TORONTO - The general concept buttressing the purpose for electing non politically aligned individuals at the municipal level has always been to ensure that local interests and perspectives prevail for purely local issues. That holds true for trustees elected to local school boards where the residency provisions qualify candidates. You can only seek office in the locale where you live.
It is doubly so for those who aspire to represent Catholic ratepayers to Catholic District School Boards. They must also satisfy the religious qualifier because the Law of the country (the Constitution) demands it.
At the school level, Durham District School Board (DDSB) has seen more than its “fair share of controversy” lately. They have witnessed an unusual turnover in trustees during this mandate. On September 6, the Board – probably senior staff, who [everywhere] typically view trustees as inconvenient nuisances – engineered the ouster of two trustees, Chris Braney and Michael Barrett, just two months before an election.
According to an article filed by Jillian Follert, reporter for Oshawa this Week, DDSB sought two legal opinions on the matter of residency requirements as qualifiers for election to and maintaining of office. For the lawyers, the Municipal Act and the Education Act are clear: the two trustees no longer qualify. Both law firms concurred: Braney and Barrett had to go. One guesses the principle is too important to wait out the election results.
Our readers may recognize the names of providers of those opinions. Eric Roher, of BLG, is the default “outside counsel” to the TCDSB. In 2020, it was alleged that trustee Maria Rizzo did not meet the residency provisions for the 2018 election; she had a residence near Wasaga.
He did not weigh in and left it to the Integrity Commissioner to say it did not matter.
Nonetheless, as per legal opinion commissioned by the DDSB, “A person for the purpose of being a candidate for a school board, may only have one residence at a time.”
Corriere researched and documented two other residences Rizzo listed as qualifying addresses in Toronto. None of the three were owned by a Catholic elector. She will have been grateful for Roher’s silence.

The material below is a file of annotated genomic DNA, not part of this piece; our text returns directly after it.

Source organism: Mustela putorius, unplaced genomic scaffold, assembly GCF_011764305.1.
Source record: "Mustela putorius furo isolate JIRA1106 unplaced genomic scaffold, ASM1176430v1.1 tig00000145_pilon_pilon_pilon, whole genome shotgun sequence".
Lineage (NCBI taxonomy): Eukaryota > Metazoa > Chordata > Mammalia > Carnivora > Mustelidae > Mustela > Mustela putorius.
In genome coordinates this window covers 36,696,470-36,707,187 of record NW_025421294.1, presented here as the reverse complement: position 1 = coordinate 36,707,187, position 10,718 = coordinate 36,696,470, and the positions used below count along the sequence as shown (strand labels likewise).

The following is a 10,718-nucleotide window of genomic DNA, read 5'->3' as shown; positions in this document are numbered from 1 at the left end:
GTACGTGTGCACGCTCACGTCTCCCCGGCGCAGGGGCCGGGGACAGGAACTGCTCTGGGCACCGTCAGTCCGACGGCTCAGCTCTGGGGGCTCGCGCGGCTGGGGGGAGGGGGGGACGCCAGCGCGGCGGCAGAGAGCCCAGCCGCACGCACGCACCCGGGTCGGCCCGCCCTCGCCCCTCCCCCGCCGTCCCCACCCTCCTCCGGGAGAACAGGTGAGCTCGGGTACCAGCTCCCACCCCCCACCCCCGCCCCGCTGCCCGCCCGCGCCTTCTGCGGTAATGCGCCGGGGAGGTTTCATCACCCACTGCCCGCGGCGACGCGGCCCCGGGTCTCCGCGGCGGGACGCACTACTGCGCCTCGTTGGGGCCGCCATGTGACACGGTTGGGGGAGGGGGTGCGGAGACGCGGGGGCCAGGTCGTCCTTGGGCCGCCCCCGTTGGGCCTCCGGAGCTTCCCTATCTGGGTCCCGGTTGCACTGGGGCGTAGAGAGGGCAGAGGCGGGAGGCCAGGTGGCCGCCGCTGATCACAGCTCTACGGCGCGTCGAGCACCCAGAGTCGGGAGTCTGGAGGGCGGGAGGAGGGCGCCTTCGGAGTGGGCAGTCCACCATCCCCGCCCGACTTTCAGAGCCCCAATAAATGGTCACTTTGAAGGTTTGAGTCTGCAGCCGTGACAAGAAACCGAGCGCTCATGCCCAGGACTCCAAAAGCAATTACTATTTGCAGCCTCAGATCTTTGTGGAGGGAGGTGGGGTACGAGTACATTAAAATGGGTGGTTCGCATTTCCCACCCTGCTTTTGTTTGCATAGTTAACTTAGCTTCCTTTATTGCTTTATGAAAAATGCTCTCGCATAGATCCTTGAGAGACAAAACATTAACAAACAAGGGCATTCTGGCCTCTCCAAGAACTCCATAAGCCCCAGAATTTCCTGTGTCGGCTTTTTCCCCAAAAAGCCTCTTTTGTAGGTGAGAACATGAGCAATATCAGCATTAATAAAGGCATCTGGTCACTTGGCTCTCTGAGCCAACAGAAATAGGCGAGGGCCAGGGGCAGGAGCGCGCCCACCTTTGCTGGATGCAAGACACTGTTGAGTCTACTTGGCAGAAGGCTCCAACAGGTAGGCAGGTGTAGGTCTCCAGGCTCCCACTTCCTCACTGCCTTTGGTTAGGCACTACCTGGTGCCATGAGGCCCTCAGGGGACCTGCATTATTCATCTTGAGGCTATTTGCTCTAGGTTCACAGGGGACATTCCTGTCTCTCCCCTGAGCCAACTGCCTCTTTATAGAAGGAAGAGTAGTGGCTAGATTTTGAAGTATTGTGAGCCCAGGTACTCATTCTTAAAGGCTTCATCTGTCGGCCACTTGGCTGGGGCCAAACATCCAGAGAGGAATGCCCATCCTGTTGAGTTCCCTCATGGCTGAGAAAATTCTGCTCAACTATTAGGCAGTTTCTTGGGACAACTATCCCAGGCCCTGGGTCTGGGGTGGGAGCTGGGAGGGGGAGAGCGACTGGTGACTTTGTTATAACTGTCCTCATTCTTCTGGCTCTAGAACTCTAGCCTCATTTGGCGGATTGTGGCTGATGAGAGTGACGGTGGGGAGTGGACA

The other legal opinion came from Nadya Tomachenko of Miller Thompson. Her input “provided cover” to the Halton Catholic District School Board in July when the Chair, Marvin Duarte, and Vice-Chair Brenda Agnew, orchestrated debate over a perceived Trustee Code of Conduct violation by a fellow trustee, Vincent Iantomasi.
They had lodged the complaint, conducted the investigation and drafted their report (actually, the former Secretary Director had a staffer compile it) and suspended him for two months. Iantomasi was on medical leave when this happened and could not respond to the allegations.
Duarte and Agnew are woke members of a quasi-political group, Halton Parents for Change (HPC), openly opposed to Catholic values… in Catholic schools. They appear determined to eliminate the “C” from the HCDSB.
Quite apart from any merits in whatever ideology they espouse, their mere existence runs counter to foundational ethos of the denominational school boards guaranteed in the Constitution and is quite likely unsupportable even under the legal strictures of the Education Act and the Municipal Act.
Allowing them to run for office in Catholic boards equates to inviting bank robbers brandishing guns to enter a bank to make withdrawals... whether they have existing deposits or not.
In the graphic above (by Raquel Martins), the "Education pie" which should feed students is divided up by legal consultans to deal with perceived trustee conflicts
In the pic at the top, the DDSB (photo from https://www.durhamradionews.com)
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